Topic of the Week Minimum Wage
Many states, and some cities, also have minimum wage laws. If state, city, and federal minimum wage laws apply, then the employee is entitled to whichever minimum wage is higher. In 2021, 20 U.S. states will have a minimum wage either equal to or below the federal minimum wage rate.
1. Can my employer pay me less for certain hours or average my pay?
While your employer may pay you different rates for different kinds of work, the pay rates cannot be averaged to meet your employer's minimum wage obligations. Hourly employees must be paid minimum wage for all hours worked. For example, your employer could not pay you $6.50 for certain hours worked, even if for the rest of the hours worked, you were paid $8.00 per hour, making your average rate of pay higher than $7.25 per hour.
2. I am paid a salary. Does the minimum wage law apply to me?
Yes (if you would otherwise be covered by the FLSA or equivalent state laws discussed above), which means that your average hourly earnings for the week must equal $7.25 or higher. This can be determined by dividing your salary by the number of hours that you work. An employer cannot create a salary rate that is so low that when you divide your weekly pay by the number of hours worked the resulting hourly pay is less than the minimum wage. For example, your employer could not pay you a salary of $275 per week for 40 hours of work, because your salary must be at least $290 to equal $7.25 per hour.
3. I am paid a commission. Does the minimum wage law apply to me?
Yes (if you would otherwise be covered by the FLSA or equivalent state laws discussed above), which means that your average hourly earnings for the week must equal $7.25 or higher. Commissions (whether based on a percentage of total sales or of sales in excess of a specified amount, or on some other formula) are payments for hours worked and must be included in the regular rate. An employer cannot create a commission standard that is so low that when you divide your weekly pay by the number of hours worked the resulting hourly pay is less than the minimum wage. If your pay including commission is below the minimum wage, then your employer is required to make up the difference. For example, if during a slow period, your commission averages only $5.00 per hour, then your employer must pay you an additional $2.25 per hour to make up the difference so that you receive the $7.25 minimum wage.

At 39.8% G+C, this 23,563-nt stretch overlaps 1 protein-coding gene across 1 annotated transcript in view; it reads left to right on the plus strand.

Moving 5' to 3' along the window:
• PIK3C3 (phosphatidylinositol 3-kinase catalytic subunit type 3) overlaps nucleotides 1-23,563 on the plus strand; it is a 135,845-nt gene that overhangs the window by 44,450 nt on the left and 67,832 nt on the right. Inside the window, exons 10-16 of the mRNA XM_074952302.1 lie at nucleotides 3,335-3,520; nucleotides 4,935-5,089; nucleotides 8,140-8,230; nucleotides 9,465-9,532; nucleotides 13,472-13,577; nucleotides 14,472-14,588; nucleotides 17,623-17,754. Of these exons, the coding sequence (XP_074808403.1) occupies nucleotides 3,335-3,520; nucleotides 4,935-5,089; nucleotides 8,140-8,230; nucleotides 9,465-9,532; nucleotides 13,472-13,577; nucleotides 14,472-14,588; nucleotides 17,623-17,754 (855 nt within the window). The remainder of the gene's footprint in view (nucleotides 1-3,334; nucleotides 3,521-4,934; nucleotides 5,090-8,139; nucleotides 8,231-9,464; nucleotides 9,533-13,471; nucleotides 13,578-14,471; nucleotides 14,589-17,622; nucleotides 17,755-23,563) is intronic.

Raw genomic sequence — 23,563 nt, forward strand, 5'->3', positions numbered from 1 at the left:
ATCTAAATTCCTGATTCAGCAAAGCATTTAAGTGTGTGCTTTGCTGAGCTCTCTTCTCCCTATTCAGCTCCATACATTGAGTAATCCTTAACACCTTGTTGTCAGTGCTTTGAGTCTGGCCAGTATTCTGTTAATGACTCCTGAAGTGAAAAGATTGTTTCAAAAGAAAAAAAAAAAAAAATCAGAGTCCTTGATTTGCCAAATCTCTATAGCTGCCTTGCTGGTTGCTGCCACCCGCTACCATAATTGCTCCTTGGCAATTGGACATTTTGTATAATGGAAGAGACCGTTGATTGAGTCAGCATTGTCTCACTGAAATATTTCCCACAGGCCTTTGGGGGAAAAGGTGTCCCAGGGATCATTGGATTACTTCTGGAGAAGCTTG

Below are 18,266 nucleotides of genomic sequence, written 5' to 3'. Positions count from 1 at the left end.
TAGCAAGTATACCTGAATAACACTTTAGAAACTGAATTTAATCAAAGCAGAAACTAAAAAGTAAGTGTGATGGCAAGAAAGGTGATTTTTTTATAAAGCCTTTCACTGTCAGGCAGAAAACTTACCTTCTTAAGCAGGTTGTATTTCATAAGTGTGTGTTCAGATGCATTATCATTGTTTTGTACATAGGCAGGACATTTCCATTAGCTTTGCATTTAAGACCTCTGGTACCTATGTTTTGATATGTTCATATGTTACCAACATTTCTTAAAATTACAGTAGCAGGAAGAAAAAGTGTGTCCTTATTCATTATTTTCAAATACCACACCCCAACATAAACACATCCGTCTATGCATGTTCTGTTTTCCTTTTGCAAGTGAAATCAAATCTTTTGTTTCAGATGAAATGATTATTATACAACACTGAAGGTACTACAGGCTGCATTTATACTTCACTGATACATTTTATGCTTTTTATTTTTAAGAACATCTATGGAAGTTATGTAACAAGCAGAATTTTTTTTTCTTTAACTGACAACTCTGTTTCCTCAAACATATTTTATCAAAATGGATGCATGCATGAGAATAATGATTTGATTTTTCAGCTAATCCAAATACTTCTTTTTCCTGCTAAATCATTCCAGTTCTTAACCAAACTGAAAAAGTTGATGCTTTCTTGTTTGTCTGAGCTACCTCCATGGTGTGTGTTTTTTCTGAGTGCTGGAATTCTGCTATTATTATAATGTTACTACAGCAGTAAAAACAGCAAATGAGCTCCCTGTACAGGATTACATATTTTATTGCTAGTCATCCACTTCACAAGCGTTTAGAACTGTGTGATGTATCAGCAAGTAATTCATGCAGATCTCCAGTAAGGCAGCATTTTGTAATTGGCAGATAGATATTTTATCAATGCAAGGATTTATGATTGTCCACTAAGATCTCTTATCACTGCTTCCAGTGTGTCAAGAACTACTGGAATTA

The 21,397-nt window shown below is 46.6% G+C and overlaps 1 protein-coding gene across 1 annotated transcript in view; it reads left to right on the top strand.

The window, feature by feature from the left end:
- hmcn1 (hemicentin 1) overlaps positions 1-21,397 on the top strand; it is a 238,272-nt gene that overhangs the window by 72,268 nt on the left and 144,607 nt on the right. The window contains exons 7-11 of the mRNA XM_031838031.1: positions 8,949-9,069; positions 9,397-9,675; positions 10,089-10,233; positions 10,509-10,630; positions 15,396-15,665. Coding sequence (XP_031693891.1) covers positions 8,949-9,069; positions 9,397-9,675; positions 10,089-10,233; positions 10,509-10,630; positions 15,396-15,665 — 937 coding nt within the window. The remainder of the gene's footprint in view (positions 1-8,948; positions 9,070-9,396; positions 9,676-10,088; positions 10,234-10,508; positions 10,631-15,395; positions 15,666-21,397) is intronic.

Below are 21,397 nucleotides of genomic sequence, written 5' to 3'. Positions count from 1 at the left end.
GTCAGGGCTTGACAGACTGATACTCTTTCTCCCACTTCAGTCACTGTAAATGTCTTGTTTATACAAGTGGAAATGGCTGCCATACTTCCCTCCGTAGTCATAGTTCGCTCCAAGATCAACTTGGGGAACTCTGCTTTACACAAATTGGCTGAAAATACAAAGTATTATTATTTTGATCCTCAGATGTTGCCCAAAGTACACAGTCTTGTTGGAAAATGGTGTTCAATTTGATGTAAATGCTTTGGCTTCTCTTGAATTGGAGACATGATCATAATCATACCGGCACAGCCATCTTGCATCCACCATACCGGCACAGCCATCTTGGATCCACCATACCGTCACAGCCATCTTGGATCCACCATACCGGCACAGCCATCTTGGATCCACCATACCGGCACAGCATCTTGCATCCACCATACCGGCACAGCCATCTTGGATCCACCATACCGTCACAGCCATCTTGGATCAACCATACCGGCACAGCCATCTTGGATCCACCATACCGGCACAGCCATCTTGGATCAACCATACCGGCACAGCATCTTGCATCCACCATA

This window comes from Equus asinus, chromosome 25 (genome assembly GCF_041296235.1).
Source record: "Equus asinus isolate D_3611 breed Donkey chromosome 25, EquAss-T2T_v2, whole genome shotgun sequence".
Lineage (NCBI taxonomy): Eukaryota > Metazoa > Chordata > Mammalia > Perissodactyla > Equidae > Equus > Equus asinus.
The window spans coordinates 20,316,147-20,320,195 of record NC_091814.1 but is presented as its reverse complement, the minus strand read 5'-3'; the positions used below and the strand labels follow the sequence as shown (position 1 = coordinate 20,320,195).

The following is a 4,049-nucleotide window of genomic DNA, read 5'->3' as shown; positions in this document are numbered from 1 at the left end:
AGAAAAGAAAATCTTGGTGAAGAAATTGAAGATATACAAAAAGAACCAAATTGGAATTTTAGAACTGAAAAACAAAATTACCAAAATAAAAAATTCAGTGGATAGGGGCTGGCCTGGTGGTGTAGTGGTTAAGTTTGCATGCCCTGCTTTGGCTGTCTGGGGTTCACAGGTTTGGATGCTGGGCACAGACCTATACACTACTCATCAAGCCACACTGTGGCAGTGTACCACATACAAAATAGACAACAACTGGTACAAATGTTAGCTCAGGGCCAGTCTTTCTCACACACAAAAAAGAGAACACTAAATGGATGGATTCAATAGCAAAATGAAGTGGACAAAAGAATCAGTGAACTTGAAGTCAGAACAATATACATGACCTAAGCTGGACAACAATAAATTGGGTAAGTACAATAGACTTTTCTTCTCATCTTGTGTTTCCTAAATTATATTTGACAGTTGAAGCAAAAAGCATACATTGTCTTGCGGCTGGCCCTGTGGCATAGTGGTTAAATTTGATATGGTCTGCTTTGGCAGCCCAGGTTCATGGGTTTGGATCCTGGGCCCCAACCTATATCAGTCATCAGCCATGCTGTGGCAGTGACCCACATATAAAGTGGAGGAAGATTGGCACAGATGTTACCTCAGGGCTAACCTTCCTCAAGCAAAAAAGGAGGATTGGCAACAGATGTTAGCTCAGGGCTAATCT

Thought of the Week
"This season, we have a crucial opportunity to build a broad base of support for ending the unjust subminimum wage for tipped workers. The House of Representatives has already passed the Raise the Wage Act, which will increase the federal minimum wage to $15 an hour and eliminate the subminimum-wage for tipped workers, young workers, and workers with disabilities. With a change in presidential administration and a new Senate majority, this legislation could be passed and signed as soon as this year."
Weekly Comic by Jerry King
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from U.S. Bureau of Labor Statistics
Characteristics of minimum wage workers, 2019
- In 2019, 82.3 million workers age 16 and older in the United States were paid at hourly rates, representing 58.1 percent of all wage and salary workers.
- Among those paid by the hour, 392,000 workers earned exactly the prevailing federal minimum wage of $7.25 per hour.
- About 1.2 million had wages below the federal minimum.
- Together, these 1.6 million workers with wages at or below the federal minimum made up 1.9 percent of all hourly paid workers